Even though I have tracking turned off every way I can, I still see ads for hearing aids all over the place online. I suppose that’s because it’s hard to hide when one occupies a demographic bulls-eye.

They’re wasted anyway because I’ve done my deal with Costco. Consumer Reports top-rates Costco’s best offering, and that’s what I’ll pick up later this month when I’m back in Santa Barbara and can go to the Costco store in Goleta. (There are none here in Bloomington. Nor a Trader Joe’s. Since those are our two dessert island requirements, we suffer.)

I’ve had my hearing tested at Costco three times: in 2019, 2021, and last month. Each test looked roughly like what you see in the audiogram above, which is a test I did in September with my new Apple AirPods Pro. (2nd Generation). I got those because they kinda work as hearing aids. (In “transparency” mode. If you have them, give it a try.) The main problem with the ‘pods is that they tell people I’m not listening to them. Also, they tend to fall out of my head.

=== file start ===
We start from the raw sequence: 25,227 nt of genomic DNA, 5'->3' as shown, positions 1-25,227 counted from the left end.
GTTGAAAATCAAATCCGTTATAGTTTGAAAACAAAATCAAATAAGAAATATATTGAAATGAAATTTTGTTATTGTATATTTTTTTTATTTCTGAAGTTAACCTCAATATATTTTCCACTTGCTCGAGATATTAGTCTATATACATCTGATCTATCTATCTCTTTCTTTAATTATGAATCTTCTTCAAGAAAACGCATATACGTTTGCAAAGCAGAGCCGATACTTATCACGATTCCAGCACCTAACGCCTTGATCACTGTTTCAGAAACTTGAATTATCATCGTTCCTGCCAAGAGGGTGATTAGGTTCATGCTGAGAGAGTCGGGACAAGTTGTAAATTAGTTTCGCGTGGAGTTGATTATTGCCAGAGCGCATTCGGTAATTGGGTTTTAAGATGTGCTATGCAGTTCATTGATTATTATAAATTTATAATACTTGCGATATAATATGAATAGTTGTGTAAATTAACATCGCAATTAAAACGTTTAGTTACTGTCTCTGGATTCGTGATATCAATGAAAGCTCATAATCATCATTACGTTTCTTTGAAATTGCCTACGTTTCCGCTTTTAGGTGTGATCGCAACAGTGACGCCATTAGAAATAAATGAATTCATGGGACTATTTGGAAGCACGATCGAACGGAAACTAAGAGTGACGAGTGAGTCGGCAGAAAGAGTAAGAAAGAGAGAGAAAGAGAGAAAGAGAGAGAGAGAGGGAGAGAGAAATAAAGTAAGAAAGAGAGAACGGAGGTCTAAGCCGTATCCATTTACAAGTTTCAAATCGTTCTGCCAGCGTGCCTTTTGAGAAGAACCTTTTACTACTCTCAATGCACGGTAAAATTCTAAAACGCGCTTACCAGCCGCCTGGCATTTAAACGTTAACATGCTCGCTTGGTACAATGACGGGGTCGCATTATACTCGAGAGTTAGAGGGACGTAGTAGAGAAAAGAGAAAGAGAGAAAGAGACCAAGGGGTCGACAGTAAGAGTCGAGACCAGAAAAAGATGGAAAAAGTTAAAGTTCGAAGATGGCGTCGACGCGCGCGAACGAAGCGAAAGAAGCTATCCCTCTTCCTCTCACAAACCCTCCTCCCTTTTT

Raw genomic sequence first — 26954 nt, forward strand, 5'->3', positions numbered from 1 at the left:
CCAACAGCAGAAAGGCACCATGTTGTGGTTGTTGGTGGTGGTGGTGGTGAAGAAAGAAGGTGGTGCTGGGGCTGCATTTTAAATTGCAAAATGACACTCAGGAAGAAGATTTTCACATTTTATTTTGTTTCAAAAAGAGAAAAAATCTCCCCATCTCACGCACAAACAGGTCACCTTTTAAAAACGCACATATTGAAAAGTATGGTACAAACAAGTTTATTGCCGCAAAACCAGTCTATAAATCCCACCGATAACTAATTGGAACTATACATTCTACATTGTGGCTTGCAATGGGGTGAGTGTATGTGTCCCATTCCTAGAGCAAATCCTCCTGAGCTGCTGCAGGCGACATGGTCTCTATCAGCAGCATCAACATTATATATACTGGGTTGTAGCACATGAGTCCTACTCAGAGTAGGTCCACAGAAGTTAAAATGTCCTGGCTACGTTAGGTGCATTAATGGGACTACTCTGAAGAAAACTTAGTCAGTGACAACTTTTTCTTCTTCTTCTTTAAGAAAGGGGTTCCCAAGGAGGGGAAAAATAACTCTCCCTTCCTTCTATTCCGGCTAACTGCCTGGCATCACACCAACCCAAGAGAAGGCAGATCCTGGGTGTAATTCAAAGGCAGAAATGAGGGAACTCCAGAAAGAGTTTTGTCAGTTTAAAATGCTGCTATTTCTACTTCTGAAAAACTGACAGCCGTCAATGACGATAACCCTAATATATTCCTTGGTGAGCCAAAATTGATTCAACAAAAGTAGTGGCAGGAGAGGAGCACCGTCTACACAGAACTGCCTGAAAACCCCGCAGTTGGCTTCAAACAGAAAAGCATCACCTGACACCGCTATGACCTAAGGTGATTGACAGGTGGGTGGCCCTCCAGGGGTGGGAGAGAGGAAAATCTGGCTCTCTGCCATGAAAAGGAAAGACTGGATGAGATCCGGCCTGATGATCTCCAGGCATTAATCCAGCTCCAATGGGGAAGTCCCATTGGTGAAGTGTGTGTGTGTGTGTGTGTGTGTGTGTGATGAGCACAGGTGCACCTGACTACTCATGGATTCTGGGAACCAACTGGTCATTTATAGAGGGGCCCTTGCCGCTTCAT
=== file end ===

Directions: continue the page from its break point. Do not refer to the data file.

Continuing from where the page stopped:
As you see from that audiogram, my hearing loss is moderate at worst. And that notch at 4 kHz is at least partly due to tinnitus. At all times I hear several separate tones between 4 and 7 kHz at a volume that runs between 30 and 60 db, depending on the time of day and how much I’ve been exposed to loud sounds. (Amplified concerts, lawnmowers, and vacuum cleaners crank my tinnitus up to eleven, for hours afterward.)

Since my hearing loss doesn’t test as severe, each Costco audiologist hat tested me has recommended against getting hearing aids. (Their tests were also far more complete than what I got from my otorhinolaryngologist, whose office also pitched me on hearing aids costing upwards of $5k.)

The hearing aids won’t help my APD, and certainly not my ADHD (which actually isn’t that bad, IMHO). But they also won’t hurt. We’ll see—or hear—how it goes.

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